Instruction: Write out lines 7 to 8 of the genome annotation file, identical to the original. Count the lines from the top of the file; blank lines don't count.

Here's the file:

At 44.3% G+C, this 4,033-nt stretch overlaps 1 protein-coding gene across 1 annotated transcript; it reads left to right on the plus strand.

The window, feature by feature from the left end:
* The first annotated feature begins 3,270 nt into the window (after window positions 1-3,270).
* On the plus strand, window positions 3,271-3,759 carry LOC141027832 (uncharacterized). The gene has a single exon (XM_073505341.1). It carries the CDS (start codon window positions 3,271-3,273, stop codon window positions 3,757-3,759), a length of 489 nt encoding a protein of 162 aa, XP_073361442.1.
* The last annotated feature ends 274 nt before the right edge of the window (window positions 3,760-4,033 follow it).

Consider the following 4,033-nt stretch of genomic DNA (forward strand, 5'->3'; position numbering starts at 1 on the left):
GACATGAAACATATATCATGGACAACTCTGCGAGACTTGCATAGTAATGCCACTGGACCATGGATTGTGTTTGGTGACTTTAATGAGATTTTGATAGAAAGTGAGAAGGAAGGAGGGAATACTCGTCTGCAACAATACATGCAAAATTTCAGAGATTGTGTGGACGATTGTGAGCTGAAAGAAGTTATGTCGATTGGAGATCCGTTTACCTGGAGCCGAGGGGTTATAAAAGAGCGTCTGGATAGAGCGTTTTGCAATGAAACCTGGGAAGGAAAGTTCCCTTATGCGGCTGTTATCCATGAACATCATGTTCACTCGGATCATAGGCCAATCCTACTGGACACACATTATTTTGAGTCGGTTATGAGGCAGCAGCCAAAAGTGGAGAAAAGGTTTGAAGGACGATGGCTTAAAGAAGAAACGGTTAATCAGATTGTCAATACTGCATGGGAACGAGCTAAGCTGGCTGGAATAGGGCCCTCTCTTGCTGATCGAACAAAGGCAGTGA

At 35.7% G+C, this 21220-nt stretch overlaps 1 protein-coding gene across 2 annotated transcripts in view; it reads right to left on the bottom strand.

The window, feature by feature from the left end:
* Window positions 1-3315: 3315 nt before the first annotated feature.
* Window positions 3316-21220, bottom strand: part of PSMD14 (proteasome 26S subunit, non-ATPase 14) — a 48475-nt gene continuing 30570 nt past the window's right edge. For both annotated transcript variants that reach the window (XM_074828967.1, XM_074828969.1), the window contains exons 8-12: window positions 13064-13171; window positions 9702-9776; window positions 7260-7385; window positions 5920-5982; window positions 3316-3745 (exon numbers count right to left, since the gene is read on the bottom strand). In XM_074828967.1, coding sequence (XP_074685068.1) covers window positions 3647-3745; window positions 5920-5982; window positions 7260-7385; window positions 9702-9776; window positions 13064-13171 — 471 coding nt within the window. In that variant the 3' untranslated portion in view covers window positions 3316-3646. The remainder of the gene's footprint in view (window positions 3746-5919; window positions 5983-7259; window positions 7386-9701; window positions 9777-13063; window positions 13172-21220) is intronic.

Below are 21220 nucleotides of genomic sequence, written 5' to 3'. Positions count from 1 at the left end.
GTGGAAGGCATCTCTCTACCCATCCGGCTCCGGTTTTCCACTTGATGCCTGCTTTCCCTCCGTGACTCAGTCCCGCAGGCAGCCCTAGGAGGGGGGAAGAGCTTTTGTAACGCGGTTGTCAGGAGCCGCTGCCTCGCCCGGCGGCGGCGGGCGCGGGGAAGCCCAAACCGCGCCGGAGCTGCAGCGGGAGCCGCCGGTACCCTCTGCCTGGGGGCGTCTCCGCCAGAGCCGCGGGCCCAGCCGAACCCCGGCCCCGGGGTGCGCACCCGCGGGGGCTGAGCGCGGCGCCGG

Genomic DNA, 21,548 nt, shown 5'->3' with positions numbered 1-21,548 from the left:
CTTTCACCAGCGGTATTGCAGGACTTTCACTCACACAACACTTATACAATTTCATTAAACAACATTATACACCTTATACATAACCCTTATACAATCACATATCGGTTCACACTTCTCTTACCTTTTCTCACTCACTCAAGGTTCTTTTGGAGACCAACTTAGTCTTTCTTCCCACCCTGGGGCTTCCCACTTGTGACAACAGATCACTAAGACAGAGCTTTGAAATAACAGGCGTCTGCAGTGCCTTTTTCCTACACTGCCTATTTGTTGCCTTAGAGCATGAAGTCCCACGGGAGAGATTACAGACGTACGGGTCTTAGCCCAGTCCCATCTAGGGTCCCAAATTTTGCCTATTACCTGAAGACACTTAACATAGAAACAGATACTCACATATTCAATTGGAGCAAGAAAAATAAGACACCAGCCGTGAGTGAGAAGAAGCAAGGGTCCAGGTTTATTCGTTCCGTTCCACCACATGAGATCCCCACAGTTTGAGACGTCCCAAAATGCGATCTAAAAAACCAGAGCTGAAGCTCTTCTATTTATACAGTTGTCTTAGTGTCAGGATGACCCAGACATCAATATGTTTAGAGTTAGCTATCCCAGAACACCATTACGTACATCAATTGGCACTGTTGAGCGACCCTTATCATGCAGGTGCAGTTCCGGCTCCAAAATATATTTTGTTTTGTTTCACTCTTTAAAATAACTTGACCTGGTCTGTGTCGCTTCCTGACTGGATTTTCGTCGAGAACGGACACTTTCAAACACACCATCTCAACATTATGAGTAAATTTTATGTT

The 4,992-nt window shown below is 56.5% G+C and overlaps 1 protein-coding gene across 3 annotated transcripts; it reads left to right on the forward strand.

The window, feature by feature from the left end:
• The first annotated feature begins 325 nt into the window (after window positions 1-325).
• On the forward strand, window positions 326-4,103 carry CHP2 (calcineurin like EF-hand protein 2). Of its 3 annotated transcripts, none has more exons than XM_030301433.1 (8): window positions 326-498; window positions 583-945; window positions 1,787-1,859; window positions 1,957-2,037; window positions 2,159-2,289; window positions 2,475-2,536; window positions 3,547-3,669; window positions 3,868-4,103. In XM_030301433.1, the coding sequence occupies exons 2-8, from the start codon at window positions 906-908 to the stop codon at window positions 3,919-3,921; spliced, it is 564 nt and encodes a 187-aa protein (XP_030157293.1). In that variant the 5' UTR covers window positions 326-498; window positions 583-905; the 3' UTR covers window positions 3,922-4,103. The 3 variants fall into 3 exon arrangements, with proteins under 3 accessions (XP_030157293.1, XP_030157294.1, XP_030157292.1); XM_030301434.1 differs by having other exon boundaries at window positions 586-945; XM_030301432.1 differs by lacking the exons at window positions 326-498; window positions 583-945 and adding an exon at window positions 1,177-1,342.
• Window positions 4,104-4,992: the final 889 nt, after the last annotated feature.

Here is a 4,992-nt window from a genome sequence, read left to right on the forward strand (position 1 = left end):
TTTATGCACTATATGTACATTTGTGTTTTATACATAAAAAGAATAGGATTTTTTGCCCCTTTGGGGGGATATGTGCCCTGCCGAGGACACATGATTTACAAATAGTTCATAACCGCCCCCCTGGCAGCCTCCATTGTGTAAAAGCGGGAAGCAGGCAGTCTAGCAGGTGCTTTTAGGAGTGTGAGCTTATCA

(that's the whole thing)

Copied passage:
GACATGAAACATATATCATGGACAACTCTGCGAGACTTGCATAGTAATGCCACTGGACCATGGATTGTGTTTGGTGACTTTAATGAGATTTTGATAGAAAGTGAGAAGGAAGGAGGGAATACTCGTCTGCAACAATACATGCAAAATTTCAGAGATTGTGTGGACGATTGTGAGCTGAAAGAAGTTATGTCGATTGGAGATCCGTTTACCTGGAGCCGAGGGGTTATAAAAGAGCGTCTGGATAGAGCGTTTTGCAATGAAACCTGGGAAGGAAAGTTCCCTTATGCGGCTGTTATCCATGAACATCATGTTCACTCGGATCATAGGCCAATCCTACTGGACACACATTATTTTGAGTCGGTTATGAGGCAGCAGCCAAAAGTGGAGAAAAGGTTTGAAGGACGATGGCTTAAAGAAGAAACGGTTAATCAGATTGTCAATACTGCATGGGAACGAGCTAAGCTGGCTGGAATAGGGCCCTCTCTTGCTGATCGAACAAAGGCAGTGA

At 35.7% G+C, this 21220-nt stretch overlaps 1 protein-coding gene across 2 annotated transcripts in view; it reads right to left on the bottom strand.